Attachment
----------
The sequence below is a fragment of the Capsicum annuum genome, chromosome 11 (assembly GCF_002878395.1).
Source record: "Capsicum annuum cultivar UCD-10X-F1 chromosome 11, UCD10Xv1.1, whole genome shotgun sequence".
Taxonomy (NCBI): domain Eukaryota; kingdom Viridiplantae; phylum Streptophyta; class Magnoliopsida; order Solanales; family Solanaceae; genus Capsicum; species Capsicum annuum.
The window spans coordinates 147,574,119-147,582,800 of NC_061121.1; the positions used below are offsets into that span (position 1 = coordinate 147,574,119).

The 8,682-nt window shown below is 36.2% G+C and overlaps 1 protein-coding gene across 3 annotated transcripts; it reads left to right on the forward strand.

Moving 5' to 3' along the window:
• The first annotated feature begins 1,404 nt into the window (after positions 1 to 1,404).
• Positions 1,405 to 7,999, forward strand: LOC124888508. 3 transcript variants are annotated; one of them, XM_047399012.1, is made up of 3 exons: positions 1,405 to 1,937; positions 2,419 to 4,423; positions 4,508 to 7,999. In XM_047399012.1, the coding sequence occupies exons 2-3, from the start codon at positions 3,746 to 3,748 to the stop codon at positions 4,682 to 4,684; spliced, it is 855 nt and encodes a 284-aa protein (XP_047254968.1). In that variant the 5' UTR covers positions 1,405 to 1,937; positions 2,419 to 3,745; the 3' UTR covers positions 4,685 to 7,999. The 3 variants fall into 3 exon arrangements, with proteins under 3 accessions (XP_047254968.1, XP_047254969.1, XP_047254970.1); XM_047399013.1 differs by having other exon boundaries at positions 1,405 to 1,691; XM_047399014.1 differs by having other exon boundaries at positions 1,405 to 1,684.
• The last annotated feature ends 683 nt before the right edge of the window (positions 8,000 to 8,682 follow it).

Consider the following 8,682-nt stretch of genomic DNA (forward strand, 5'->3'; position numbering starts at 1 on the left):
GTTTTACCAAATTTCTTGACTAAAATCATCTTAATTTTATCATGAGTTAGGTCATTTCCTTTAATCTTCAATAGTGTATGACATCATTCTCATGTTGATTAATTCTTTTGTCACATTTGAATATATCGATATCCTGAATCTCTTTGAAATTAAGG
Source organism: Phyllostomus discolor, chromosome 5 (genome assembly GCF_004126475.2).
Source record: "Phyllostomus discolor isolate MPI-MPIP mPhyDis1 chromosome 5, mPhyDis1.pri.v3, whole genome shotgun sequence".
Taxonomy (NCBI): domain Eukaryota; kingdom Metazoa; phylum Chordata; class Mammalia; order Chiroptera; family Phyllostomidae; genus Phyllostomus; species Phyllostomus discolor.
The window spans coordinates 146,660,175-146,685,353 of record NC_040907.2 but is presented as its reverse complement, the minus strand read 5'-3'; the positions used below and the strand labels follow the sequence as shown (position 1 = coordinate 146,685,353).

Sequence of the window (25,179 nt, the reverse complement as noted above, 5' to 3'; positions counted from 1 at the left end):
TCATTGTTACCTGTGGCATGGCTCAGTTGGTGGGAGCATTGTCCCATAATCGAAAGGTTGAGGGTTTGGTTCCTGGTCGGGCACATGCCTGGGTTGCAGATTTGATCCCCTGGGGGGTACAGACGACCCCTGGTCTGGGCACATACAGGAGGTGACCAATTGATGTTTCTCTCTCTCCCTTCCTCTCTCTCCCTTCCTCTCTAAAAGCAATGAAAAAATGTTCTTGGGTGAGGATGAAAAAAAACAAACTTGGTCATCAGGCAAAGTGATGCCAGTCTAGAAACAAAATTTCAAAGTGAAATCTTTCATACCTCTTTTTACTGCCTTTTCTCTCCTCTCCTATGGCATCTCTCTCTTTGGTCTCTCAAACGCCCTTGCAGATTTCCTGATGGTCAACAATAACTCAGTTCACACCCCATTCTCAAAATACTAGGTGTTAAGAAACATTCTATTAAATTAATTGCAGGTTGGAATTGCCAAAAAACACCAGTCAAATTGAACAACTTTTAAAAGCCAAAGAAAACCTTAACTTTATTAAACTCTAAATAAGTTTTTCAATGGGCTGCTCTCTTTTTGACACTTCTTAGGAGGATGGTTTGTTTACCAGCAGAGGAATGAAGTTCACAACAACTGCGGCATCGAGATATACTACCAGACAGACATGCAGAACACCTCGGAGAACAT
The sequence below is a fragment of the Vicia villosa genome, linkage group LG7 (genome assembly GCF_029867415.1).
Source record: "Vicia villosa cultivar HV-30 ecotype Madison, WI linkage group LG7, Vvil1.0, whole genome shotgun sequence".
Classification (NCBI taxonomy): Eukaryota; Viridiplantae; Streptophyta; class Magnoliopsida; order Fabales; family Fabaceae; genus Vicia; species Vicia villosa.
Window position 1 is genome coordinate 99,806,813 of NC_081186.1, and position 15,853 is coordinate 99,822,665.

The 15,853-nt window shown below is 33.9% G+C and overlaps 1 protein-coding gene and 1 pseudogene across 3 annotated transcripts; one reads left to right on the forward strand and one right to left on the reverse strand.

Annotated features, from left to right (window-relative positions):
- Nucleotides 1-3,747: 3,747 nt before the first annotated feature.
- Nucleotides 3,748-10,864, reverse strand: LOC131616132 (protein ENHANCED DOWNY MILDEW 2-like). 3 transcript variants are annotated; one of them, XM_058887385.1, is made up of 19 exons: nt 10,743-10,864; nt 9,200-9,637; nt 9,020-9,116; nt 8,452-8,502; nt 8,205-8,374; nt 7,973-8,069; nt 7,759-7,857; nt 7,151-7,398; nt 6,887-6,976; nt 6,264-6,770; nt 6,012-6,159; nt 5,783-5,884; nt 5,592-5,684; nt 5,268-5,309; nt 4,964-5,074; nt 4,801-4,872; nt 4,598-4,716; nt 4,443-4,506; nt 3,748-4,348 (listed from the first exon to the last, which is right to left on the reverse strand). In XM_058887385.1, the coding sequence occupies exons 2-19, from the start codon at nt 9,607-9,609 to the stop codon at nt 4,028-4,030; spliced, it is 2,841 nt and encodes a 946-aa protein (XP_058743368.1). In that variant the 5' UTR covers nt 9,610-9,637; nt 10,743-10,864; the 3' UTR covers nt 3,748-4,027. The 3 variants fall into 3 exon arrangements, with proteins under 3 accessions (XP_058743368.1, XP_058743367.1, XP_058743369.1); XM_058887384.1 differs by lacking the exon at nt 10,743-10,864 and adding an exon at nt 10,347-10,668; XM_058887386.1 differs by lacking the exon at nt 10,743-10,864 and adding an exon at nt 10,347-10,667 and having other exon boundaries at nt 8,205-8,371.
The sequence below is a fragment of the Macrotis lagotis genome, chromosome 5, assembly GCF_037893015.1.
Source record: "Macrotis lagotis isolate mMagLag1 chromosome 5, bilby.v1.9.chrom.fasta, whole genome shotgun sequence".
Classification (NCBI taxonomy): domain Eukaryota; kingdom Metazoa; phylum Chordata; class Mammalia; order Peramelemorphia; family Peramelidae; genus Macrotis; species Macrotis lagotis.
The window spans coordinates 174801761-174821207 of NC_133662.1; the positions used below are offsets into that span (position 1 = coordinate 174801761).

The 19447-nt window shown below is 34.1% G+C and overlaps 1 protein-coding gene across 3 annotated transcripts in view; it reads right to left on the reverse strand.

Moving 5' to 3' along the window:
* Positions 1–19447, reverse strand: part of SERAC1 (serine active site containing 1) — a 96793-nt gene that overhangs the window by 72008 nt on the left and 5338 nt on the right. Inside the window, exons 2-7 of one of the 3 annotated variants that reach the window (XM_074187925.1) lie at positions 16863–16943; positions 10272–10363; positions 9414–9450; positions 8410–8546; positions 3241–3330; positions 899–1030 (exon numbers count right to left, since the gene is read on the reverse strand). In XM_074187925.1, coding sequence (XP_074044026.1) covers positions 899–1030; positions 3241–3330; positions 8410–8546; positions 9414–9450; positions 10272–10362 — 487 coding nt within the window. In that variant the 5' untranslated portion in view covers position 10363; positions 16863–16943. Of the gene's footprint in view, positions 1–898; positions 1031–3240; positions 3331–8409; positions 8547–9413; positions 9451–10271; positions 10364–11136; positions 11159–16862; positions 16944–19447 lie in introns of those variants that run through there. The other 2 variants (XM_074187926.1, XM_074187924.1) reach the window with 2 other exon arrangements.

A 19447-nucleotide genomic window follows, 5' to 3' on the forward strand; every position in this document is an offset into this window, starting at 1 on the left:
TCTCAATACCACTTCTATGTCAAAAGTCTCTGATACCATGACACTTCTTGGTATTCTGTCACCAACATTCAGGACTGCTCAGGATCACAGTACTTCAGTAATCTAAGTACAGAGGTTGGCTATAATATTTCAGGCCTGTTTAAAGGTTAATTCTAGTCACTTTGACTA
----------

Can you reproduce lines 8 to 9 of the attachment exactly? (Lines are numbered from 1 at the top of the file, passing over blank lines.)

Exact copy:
• Positions 1,405 to 7,999, forward strand: LOC124888508. 3 transcript variants are annotated; one of them, XM_047399012.1, is made up of 3 exons: positions 1,405 to 1,937; positions 2,419 to 4,423; positions 4,508 to 7,999. In XM_047399012.1, the coding sequence occupies exons 2-3, from the start codon at positions 3,746 to 3,748 to the stop codon at positions 4,682 to 4,684; spliced, it is 855 nt and encodes a 284-aa protein (XP_047254968.1). In that variant the 5' UTR covers positions 1,405 to 1,937; positions 2,419 to 3,745; the 3' UTR covers positions 4,685 to 7,999. The 3 variants fall into 3 exon arrangements, with proteins under 3 accessions (XP_047254968.1, XP_047254969.1, XP_047254970.1); XM_047399013.1 differs by having other exon boundaries at positions 1,405 to 1,691; XM_047399014.1 differs by having other exon boundaries at positions 1,405 to 1,684.
• The last annotated feature ends 683 nt before the right edge of the window (positions 8,000 to 8,682 follow it).